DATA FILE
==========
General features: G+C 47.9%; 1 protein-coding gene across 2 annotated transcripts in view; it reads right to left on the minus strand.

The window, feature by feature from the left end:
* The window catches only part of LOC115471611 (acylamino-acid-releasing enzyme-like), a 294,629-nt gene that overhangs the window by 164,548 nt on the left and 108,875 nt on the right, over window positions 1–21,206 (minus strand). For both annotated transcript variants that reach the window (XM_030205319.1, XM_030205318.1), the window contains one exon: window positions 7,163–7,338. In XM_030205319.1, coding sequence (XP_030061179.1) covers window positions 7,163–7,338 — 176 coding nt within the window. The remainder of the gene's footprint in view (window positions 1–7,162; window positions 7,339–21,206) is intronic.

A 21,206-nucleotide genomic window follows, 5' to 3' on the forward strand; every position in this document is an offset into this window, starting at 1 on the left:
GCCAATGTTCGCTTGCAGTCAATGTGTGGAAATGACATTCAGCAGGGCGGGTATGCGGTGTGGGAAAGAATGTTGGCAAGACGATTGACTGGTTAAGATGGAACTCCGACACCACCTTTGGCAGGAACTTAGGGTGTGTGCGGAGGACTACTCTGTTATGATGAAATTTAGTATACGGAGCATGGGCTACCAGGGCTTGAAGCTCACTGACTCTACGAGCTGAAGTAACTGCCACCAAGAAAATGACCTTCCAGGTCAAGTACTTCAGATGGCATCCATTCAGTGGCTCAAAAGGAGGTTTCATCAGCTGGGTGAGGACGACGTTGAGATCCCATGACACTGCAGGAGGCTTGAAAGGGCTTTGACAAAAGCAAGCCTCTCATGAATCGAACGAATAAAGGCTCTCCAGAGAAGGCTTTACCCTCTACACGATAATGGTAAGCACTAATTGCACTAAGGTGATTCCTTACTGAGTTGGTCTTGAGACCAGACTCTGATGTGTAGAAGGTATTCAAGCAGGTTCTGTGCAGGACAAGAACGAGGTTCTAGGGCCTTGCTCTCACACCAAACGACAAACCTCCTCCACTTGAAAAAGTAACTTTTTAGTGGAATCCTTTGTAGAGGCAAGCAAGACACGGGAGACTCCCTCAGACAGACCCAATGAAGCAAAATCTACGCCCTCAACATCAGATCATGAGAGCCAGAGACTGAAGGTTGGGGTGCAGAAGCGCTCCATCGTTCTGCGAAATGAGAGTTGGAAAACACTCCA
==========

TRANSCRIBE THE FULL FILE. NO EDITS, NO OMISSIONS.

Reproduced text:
General features: G+C 47.9%; 1 protein-coding gene across 2 annotated transcripts in view; it reads right to left on the minus strand.

The window, feature by feature from the left end:
* The window catches only part of LOC115471611 (acylamino-acid-releasing enzyme-like), a 294,629-nt gene that overhangs the window by 164,548 nt on the left and 108,875 nt on the right, over window positions 1–21,206 (minus strand). For both annotated transcript variants that reach the window (XM_030205319.1, XM_030205318.1), the window contains one exon: window positions 7,163–7,338. In XM_030205319.1, coding sequence (XP_030061179.1) covers window positions 7,163–7,338 — 176 coding nt within the window. The remainder of the gene's footprint in view (window positions 1–7,162; window positions 7,339–21,206) is intronic.

A 21,206-nucleotide genomic window follows, 5' to 3' on the forward strand; every position in this document is an offset into this window, starting at 1 on the left:
GCCAATGTTCGCTTGCAGTCAATGTGTGGAAATGACATTCAGCAGGGCGGGTATGCGGTGTGGGAAAGAATGTTGGCAAGACGATTGACTGGTTAAGATGGAACTCCGACACCACCTTTGGCAGGAACTTAGGGTGTGTGCGGAGGACTACTCTGTTATGATGAAATTTAGTATACGGAGCATGGGCTACCAGGGCTTGAAGCTCACTGACTCTACGAGCTGAAGTAACTGCCACCAAGAAAATGACCTTCCAGGTCAAGTACTTCAGATGGCATCCATTCAGTGGCTCAAAAGGAGGTTTCATCAGCTGGGTGAGGACGACGTTGAGATCCCATGACACTGCAGGAGGCTTGAAAGGGCTTTGACAAAAGCAAGCCTCTCATGAATCGAACGAATAAAGGCTCTCCAGAGAAGGCTTTACCCTCTACACGATAATGGTAAGCACTAATTGCACTAAGGTGATTCCTTACTGAGTTGGTCTTGAGACCAGACTCTGATGTGTAGAAGGTATTCAAGCAGGTTCTGTGCAGGACAAGAACGAGGTTCTAGGGCCTTGCTCTCACACCAAACGACAAACCTCCTCCACTTGAAAAAGTAACTTTTTAGTGGAATCCTTTGTAGAGGCAAGCAAGACACGGGAGACTCCCTCAGACAGACCCAATGAAGCAAAATCTACGCCCTCAACATCAGATCATGAGAGCCAGAGACTGAAGGTTGGGGTGCAGAAGCGCTCCATCGTTCTGCGAAATGAGAGTTGGAAAACACTCCA